I cite one particular video as the basis of my argument: 'Carnival The International Version' which has a BBFC R18 certificate and is legal for sale in the UK. has many of the acts which would fall under the draconian prohibition of the UK Customs and Excise. I do not regard the certificate alone as reason for the restriction as other films can be imported without a BBFC certificate.

If you have access to the Internet, I refer you to the Website: which sells R18 videos including the above, and also magazines dispatched from Birmingham, and some of the contents of the magazines can be seen over the internet on the Web site. The images in the magazines certainly illustrate explicitly acts which are on the customs seizure list. ( Remember I believe it is customs that is wrong, not the web site owner)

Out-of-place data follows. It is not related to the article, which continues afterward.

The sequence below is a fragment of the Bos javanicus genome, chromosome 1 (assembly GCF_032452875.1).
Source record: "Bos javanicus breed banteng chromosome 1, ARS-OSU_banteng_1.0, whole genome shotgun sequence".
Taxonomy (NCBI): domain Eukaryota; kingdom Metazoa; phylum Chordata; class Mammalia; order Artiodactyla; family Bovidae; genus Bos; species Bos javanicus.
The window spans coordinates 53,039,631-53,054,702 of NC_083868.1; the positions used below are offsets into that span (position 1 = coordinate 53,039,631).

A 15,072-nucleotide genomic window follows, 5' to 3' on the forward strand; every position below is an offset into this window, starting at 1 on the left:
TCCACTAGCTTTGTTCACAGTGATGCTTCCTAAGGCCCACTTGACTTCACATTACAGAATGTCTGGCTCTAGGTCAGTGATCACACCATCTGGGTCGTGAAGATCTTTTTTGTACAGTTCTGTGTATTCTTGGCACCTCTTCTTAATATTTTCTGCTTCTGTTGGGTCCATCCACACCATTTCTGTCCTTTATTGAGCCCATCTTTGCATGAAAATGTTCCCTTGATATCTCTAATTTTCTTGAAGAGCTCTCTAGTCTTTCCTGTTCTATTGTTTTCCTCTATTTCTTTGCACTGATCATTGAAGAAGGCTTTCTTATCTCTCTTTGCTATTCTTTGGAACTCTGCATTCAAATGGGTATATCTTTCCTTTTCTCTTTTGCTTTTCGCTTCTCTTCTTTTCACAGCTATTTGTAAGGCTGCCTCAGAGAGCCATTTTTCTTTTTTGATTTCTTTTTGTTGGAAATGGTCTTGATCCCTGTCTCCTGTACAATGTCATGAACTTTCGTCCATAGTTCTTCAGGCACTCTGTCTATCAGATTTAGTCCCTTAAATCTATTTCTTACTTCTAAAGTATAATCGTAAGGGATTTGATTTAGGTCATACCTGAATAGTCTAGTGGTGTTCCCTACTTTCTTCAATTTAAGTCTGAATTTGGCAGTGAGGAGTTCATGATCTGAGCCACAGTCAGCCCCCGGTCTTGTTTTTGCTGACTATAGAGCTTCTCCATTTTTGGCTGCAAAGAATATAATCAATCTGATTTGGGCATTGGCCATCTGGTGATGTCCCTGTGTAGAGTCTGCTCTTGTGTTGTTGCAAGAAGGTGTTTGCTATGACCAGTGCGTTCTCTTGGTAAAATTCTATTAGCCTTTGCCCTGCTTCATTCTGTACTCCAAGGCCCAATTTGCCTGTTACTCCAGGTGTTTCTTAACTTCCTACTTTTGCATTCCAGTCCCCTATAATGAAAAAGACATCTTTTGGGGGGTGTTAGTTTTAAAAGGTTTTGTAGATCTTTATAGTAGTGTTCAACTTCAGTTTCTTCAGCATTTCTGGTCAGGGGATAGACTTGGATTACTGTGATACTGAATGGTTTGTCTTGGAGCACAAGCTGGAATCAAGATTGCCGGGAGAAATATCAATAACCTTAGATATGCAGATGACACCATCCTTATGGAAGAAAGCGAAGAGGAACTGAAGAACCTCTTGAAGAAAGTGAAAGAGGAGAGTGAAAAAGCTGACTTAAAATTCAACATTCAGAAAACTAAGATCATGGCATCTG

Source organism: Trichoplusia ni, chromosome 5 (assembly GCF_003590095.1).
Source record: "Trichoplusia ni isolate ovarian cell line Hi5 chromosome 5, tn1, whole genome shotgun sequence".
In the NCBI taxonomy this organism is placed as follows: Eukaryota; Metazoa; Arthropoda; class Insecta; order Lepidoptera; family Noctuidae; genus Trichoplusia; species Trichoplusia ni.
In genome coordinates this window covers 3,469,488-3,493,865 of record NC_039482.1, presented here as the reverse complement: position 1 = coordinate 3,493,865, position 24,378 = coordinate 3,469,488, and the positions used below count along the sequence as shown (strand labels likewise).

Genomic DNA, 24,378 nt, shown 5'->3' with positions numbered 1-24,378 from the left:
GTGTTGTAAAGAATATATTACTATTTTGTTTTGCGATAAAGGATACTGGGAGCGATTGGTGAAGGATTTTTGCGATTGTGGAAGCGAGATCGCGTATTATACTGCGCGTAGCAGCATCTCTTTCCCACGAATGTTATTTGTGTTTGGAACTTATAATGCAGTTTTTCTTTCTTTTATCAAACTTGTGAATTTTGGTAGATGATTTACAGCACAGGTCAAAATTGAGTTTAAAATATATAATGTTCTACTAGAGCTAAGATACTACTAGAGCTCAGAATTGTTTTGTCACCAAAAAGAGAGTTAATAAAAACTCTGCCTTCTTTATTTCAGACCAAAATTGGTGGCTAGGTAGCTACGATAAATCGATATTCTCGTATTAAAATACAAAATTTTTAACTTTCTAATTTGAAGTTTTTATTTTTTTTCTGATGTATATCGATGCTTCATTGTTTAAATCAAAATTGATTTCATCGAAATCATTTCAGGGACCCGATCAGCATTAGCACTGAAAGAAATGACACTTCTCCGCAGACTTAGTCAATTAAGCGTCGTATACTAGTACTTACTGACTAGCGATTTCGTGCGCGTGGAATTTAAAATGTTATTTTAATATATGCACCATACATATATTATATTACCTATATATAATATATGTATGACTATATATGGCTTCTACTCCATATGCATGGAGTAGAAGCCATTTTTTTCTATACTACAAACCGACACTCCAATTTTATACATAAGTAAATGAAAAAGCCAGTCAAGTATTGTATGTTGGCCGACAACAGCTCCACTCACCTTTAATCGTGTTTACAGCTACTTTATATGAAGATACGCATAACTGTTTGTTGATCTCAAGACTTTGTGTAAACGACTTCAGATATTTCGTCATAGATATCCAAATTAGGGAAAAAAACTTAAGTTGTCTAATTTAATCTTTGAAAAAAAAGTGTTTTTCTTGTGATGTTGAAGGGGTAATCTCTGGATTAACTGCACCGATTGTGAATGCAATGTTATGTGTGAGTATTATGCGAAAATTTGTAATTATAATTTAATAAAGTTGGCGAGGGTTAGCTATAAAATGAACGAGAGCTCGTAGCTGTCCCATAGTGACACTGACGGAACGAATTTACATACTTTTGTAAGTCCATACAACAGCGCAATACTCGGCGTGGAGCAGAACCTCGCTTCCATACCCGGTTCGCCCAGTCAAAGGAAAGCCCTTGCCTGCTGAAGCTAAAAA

I therefore still await the strict justification for draconian censorship of explicit adult erotic videos which are available just about everywhere else in the free world. Even if human rights law isn't part of British law, I still feel that the government really ought to provide proper justification based on verifiable facts, and so far they have failed to do so. In the Panorama programme, Professor Kevin Browne states clearly that the viewing of such material provided there is no violence etc. is harmless. So did the Williams committee, and the Cumberbatch and Howitt study for the Home Office, now so conveniently unavailable to the public. The government really must justify its position in the continued prohibition to adults, of material considered by many respected learned people as being harmless. I am afraid I can only believe it IS an unjustified " imposition of the tastes and morals of one section of the community " and particularly by one senior member of the government who will apparently use any mechanism available to him, to ensure we all stick to his standard of morality etc, based purely upon his BELIEF rather than the facts. This applies even when the video appeals committee and the public start to believe the law should be relaxed.